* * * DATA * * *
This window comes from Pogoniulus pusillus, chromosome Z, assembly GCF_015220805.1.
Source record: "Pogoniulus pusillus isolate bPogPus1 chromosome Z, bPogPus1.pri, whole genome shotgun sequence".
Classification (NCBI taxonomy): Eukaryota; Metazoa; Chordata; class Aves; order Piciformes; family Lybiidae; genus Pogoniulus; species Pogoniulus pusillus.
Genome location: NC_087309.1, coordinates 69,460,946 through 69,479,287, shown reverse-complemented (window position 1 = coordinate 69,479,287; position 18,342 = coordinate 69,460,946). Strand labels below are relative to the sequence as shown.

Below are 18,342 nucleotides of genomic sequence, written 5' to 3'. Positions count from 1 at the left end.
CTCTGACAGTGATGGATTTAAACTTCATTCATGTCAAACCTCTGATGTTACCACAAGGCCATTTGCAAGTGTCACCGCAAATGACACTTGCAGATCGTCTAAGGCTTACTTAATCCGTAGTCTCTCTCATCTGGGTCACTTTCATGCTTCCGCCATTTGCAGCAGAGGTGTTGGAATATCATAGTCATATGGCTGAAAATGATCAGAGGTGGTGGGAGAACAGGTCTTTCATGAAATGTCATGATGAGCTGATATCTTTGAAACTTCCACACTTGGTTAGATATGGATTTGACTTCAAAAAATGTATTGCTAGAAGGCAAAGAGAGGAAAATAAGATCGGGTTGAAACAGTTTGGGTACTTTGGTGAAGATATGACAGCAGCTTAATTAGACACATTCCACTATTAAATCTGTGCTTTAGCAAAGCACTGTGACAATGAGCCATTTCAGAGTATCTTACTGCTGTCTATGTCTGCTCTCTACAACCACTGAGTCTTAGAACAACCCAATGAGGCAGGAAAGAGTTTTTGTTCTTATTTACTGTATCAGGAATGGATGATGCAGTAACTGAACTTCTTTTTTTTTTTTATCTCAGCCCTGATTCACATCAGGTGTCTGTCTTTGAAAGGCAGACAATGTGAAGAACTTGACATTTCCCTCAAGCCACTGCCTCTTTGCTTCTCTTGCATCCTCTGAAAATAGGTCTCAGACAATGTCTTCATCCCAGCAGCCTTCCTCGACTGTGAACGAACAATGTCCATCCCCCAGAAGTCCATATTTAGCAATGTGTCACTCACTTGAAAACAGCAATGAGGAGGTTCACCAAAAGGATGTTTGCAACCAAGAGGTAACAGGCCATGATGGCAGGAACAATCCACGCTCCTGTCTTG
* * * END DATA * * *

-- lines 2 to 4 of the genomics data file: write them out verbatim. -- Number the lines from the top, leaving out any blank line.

Source record: "Pogoniulus pusillus isolate bPogPus1 chromosome Z, bPogPus1.pri, whole genome shotgun sequence".
Classification (NCBI taxonomy): Eukaryota; Metazoa; Chordata; class Aves; order Piciformes; family Lybiidae; genus Pogoniulus; species Pogoniulus pusillus.
Genome location: NC_087309.1, coordinates 69,460,946 through 69,479,287, shown reverse-complemented (window position 1 = coordinate 69,479,287; position 18,342 = coordinate 69,460,946). Strand labels below are relative to the sequence as shown.